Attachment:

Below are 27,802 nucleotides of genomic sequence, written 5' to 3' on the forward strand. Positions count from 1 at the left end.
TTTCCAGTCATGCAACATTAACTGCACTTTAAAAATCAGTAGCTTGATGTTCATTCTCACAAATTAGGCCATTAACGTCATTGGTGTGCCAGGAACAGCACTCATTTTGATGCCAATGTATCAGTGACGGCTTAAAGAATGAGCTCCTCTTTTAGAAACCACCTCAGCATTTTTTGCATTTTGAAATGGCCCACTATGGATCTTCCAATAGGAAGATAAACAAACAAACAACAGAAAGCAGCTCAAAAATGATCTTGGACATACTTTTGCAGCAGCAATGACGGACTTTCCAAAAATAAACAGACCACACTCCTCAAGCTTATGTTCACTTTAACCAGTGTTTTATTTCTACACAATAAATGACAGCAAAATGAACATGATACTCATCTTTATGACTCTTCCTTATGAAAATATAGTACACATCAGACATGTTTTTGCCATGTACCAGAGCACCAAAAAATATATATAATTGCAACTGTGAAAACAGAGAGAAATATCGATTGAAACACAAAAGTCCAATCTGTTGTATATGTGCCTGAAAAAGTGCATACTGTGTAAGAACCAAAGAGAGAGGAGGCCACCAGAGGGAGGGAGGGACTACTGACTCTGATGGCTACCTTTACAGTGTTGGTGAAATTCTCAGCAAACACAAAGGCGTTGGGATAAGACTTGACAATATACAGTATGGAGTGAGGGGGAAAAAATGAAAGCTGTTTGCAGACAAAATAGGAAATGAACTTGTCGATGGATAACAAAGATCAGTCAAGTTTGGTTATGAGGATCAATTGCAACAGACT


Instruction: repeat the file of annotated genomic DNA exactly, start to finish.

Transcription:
Below are 27,802 nucleotides of genomic sequence, written 5' to 3' on the forward strand. Positions count from 1 at the left end.
TTTCCAGTCATGCAACATTAACTGCACTTTAAAAATCAGTAGCTTGATGTTCATTCTCACAAATTAGGCCATTAACGTCATTGGTGTGCCAGGAACAGCACTCATTTTGATGCCAATGTATCAGTGACGGCTTAAAGAATGAGCTCCTCTTTTAGAAACCACCTCAGCATTTTTTGCATTTTGAAATGGCCCACTATGGATCTTCCAATAGGAAGATAAACAAACAAACAACAGAAAGCAGCTCAAAAATGATCTTGGACATACTTTTGCAGCAGCAATGACGGACTTTCCAAAAATAAACAGACCACACTCCTCAAGCTTATGTTCACTTTAACCAGTGTTTTATTTCTACACAATAAATGACAGCAAAATGAACATGATACTCATCTTTATGACTCTTCCTTATGAAAATATAGTACACATCAGACATGTTTTTGCCATGTACCAGAGCACCAAAAAATATATATAATTGCAACTGTGAAAACAGAGAGAAATATCGATTGAAACACAAAAGTCCAATCTGTTGTATATGTGCCTGAAAAAGTGCATACTGTGTAAGAACCAAAGAGAGAGGAGGCCACCAGAGGGAGGGAGGGACTACTGACTCTGATGGCTACCTTTACAGTGTTGGTGAAATTCTCAGCAAACACAAAGGCGTTGGGATAAGACTTGACAATATACAGTATGGAGTGAGGGGGAAAAAATGAAAGCTGTTTGCAGACAAAATAGGAAATGAACTTGTCGATGGATAACAAAGATCAGTCAAGTTTGGTTATGAGGATCAATTGCAACAGACT